Imagine it had been a man named Muhammad who walked into an elementary school in Connecticut and murdered 20 children and six of their teachers or opened fire in a Colorado movie theater, killing 12 people and wounding 70 others.
Or that this Muhammad and a friend had attacked Columbine High School, or gotten into an armed stand-off with federal officials, or assassinated two Las Vegas police officers eating lunch, or murdered nine people in a Charleston church, or shot up a Planned Parenthood facility.
Would we have placed all such incidents under one umbrella? Under those circumstances, maybe that would have been warranted. But that’s not what we are facing. And yet, some Republican Party leaders are acting as though we are, because, to them, a white American randomly shooting up a mall or school feels like less of a threat even though that has been more commonplace than a foreigner infiltrating the U.S. and causing great harm.
A misplaced fear of Muslim-inspired terrorism has convinced the Trump administration to focus even more on what it calls “radical Islamic extremism,” and was illustrated recently when Rep. Sean Duffy declared that fighting Muslim-related terror requires the most urgency. (Never mind that a few years ago, a white supremacist killed six people in a Sikh Temple in Duffy’s home state of Wisconsin.)
The FBI has nabbed more anti-immigrant American citizens plotting violent attacks on Muslims within the U.S. than it has refugees the past few years, according to data compiled by the Lawfareblog.com. The New American Foundation found that about half those charged since the 9/11 attacks with true terror-related activities have been U.S.-born citizens.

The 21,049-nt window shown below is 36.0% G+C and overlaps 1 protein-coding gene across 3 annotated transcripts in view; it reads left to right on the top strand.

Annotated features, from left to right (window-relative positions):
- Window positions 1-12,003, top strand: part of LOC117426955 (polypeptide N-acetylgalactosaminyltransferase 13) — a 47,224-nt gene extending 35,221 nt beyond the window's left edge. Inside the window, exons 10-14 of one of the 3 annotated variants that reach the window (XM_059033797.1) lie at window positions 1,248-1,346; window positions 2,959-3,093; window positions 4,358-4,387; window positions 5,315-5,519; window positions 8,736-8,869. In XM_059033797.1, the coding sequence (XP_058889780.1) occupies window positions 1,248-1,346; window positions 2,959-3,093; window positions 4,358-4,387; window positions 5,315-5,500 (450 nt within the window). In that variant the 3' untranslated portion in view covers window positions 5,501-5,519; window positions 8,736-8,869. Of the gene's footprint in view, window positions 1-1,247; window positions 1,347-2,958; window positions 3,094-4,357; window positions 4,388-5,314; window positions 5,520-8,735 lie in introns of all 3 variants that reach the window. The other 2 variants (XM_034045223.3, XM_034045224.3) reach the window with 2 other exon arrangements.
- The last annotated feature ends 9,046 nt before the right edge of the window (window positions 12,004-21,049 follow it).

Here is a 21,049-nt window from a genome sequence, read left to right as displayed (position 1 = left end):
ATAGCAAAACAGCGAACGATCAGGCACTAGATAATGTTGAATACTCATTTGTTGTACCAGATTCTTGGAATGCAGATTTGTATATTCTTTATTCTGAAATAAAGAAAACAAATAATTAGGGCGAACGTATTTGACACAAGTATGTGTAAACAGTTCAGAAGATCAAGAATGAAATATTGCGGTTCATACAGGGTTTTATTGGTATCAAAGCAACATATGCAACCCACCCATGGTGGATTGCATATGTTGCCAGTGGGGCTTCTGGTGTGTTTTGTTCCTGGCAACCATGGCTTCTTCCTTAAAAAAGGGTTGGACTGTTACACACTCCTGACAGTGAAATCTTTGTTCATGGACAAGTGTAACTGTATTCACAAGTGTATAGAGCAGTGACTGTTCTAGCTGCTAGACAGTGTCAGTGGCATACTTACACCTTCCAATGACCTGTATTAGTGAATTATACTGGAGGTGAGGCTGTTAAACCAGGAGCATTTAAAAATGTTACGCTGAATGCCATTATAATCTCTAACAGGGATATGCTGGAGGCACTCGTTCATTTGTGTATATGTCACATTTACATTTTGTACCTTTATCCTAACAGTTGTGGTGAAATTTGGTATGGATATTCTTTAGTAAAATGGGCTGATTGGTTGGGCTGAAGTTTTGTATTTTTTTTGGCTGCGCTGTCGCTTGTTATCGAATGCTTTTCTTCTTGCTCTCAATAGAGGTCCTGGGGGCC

Charles Kurzman, who teaches sociology at the University of North Carolina at Chapel Hill, and David Schanzer, director of the Triangle Center on Terrorism and Homeland Security at Duke University, say that 74 percent of the law enforcement agencies they surveyed listed anti-government extremism as one of the top three terror threats in their jurisdictions – compared with only 39 percent who felt the same about Al Qaida and like groups. And with good reason: An average of nine American Muslims per year have been involved in terror plots since 9/11, in contrast to the 337 per year by right-wing extremists.
By Kurzman’s calculations, there was only a one in six million chance in 2016 of an American being killed by a Muslim terrorist. Still, brown- and olive-skin terror convinces us to launch wars in the Middle East. Homegrown terror perpetrated by white Americans doesn’t even prompt a tweak in background check laws.
Violent Muslims are not lurking behind every bush. The longer we act as though they are, the easier it will be for leaders to prey upon our fears to enact unwise policies that leave us vulnerable in ways we don’t even realize.